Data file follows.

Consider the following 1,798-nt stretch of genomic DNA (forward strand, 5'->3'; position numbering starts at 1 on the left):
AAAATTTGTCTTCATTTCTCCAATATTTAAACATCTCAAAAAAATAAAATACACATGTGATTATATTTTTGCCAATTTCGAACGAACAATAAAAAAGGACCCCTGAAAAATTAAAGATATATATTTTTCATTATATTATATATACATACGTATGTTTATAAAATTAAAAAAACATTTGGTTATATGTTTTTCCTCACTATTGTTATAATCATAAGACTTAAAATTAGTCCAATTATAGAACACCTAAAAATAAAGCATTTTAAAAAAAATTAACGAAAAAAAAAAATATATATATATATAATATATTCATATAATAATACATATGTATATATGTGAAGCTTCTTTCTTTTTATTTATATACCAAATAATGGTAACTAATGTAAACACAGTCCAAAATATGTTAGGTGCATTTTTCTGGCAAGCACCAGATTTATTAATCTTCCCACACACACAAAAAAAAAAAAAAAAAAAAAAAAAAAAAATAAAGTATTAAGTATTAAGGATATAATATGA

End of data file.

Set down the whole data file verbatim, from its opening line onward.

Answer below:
Consider the following 1,798-nt stretch of genomic DNA (forward strand, 5'->3'; position numbering starts at 1 on the left):
AAAATTTGTCTTCATTTCTCCAATATTTAAACATCTCAAAAAAATAAAATACACATGTGATTATATTTTTGCCAATTTCGAACGAACAATAAAAAAGGACCCCTGAAAAATTAAAGATATATATTTTTCATTATATTATATATACATACGTATGTTTATAAAATTAAAAAAACATTTGGTTATATGTTTTTCCTCACTATTGTTATAATCATAAGACTTAAAATTAGTCCAATTATAGAACACCTAAAAATAAAGCATTTTAAAAAAAATTAACGAAAAAAAAAAATATATATATATATAATATATTCATATAATAATACATATGTATATATGTGAAGCTTCTTTCTTTTTATTTATATACCAAATAATGGTAACTAATGTAAACACAGTCCAAAATATGTTAGGTGCATTTTTCTGGCAAGCACCAGATTTATTAATCTTCCCACACACACAAAAAAAAAAAAAAAAAAAAAAAAAAAAAATAAAGTATTAAGTATTAAGGATATAATATGA